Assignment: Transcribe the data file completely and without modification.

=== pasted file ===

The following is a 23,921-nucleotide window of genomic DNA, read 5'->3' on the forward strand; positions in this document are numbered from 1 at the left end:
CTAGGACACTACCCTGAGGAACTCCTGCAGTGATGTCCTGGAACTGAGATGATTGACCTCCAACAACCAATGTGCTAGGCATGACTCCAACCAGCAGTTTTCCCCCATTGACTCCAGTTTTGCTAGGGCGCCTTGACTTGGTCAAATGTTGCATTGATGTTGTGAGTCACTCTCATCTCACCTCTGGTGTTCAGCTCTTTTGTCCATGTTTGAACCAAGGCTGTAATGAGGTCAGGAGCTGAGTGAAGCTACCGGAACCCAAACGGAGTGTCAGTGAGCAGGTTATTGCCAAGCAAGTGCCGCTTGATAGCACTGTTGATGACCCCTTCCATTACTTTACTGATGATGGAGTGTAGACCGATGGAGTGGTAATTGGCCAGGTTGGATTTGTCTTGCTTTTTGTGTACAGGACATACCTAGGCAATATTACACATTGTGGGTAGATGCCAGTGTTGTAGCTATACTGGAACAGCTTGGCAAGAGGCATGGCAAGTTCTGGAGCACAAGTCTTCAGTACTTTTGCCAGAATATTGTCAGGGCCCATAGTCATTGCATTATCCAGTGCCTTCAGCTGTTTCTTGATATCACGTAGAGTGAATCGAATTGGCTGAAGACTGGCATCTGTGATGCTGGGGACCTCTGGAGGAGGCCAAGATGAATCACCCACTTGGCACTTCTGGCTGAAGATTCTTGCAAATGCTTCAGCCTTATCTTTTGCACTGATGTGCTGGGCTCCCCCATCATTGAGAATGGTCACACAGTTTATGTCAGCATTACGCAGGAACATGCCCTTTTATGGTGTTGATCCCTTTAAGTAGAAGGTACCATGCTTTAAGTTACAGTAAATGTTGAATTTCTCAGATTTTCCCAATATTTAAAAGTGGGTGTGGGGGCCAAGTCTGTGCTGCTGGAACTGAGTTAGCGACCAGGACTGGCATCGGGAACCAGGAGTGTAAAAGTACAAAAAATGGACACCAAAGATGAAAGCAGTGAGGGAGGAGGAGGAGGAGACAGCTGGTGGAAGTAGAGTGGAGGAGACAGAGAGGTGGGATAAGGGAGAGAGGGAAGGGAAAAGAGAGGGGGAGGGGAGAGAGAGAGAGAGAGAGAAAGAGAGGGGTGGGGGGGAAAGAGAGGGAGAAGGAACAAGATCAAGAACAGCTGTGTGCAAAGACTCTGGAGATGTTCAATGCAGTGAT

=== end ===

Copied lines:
The following is a 23,921-nucleotide window of genomic DNA, read 5'->3' on the forward strand; positions in this document are numbered from 1 at the left end:
CTAGGACACTACCCTGAGGAACTCCTGCAGTGATGTCCTGGAACTGAGATGATTGACCTCCAACAACCAATGTGCTAGGCATGACTCCAACCAGCAGTTTTCCCCCATTGACTCCAGTTTTGCTAGGGCGCCTTGACTTGGTCAAATGTTGCATTGATGTTGTGAGTCACTCTCATCTCACCTCTGGTGTTCAGCTCTTTTGTCCATGTTTGAACCAAGGCTGTAATGAGGTCAGGAGCTGAGTGAAGCTACCGGAACCCAAACGGAGTGTCAGTGAGCAGGTTATTGCCAAGCAAGTGCCGCTTGATAGCACTGTTGATGACCCCTTCCATTACTTTACTGATGATGGAGTGTAGACCGATGGAGTGGTAATTGGCCAGGTTGGATTTGTCTTGCTTTTTGTGTACAGGACATACCTAGGCAATATTACACATTGTGGGTAGATGCCAGTGTTGTAGCTATACTGGAACAGCTTGGCAAGAGGCATGGCAAGTTCTGGAGCACAAGTCTTCAGTACTTTTGCCAGAATATTGTCAGGGCCCATAGTCATTGCATTATCCAGTGCCTTCAGCTGTTTCTTGATATCACGTAGAGTGAATCGAATTGGCTGAAGACTGGCATCTGTGATGCTGGGGACCTCTGGAGGAGGCCAAGATGAATCACCCACTTGGCACTTCTGGCTGAAGATTCTTGCAAATGCTTCAGCCTTATCTTTTGCACTGATGTGCTGGGCTCCCCCATCATTGAGAATGGTCACACAGTTTATGTCAGCATTACGCAGGAACATGCCCTTTTATGGTGTTGATCCCTTTAAGTAGAAGGTACCATGCTTTAAGTTACAGTAAATGTTGAATTTCTCAGATTTTCCCAATATTTAAAAGTGGGTGTGGGGGCCAAGTCTGTGCTGCTGGAACTGAGTTAGCGACCAGGACTGGCATCGGGAACCAGGAGTGTAAAAGTACAAAAAATGGACACCAAAGATGAAAGCAGTGAGGGAGGAGGAGGAGGAGACAGCTGGTGGAAGTAGAGTGGAGGAGACAGAGAGGTGGGATAAGGGAGAGAGGGAAGGGAAAAGAGAGGGGGAGGGGAGAGAGAGAGAGAGAGAGAAAGAGAGGGGTGGGGGGGAAAGAGAGGGAGAAGGAACAAGATCAAGAACAGCTGTGTGCAAAGACTCTGGAGATGTTCAATGCAGTGAT